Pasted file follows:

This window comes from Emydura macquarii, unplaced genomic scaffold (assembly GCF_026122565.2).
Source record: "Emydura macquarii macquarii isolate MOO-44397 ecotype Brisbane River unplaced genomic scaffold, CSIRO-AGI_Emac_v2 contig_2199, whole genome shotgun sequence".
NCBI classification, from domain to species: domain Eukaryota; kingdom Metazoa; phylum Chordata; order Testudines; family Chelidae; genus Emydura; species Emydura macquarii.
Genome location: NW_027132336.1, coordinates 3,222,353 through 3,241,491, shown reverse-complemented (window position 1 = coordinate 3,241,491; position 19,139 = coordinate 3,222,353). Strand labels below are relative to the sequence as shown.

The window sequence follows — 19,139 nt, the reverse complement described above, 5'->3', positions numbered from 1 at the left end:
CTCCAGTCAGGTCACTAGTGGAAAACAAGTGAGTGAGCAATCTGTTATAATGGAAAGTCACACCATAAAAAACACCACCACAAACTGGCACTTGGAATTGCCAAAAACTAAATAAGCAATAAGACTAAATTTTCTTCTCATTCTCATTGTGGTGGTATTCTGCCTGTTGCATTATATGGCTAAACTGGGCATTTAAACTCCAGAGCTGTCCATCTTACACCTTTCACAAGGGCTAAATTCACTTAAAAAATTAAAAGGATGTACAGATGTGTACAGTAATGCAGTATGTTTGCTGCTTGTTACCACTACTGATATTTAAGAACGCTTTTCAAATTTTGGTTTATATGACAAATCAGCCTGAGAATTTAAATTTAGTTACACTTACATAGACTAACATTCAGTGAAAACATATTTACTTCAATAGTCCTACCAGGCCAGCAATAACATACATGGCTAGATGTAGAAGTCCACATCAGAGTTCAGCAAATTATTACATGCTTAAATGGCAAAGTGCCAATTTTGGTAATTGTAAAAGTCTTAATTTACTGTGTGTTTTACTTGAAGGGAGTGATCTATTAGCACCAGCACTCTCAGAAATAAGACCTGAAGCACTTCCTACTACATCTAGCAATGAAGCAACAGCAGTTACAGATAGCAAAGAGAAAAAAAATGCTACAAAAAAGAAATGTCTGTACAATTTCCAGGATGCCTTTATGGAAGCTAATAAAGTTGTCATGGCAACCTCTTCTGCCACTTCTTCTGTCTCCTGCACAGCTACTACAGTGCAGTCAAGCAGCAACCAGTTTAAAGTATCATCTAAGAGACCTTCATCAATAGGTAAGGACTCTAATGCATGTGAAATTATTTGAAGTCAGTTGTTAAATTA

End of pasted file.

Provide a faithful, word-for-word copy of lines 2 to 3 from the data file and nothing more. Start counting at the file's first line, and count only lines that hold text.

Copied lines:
Source record: "Emydura macquarii macquarii isolate MOO-44397 ecotype Brisbane River unplaced genomic scaffold, CSIRO-AGI_Emac_v2 contig_2199, whole genome shotgun sequence".
NCBI classification, from domain to species: domain Eukaryota; kingdom Metazoa; phylum Chordata; order Testudines; family Chelidae; genus Emydura; species Emydura macquarii.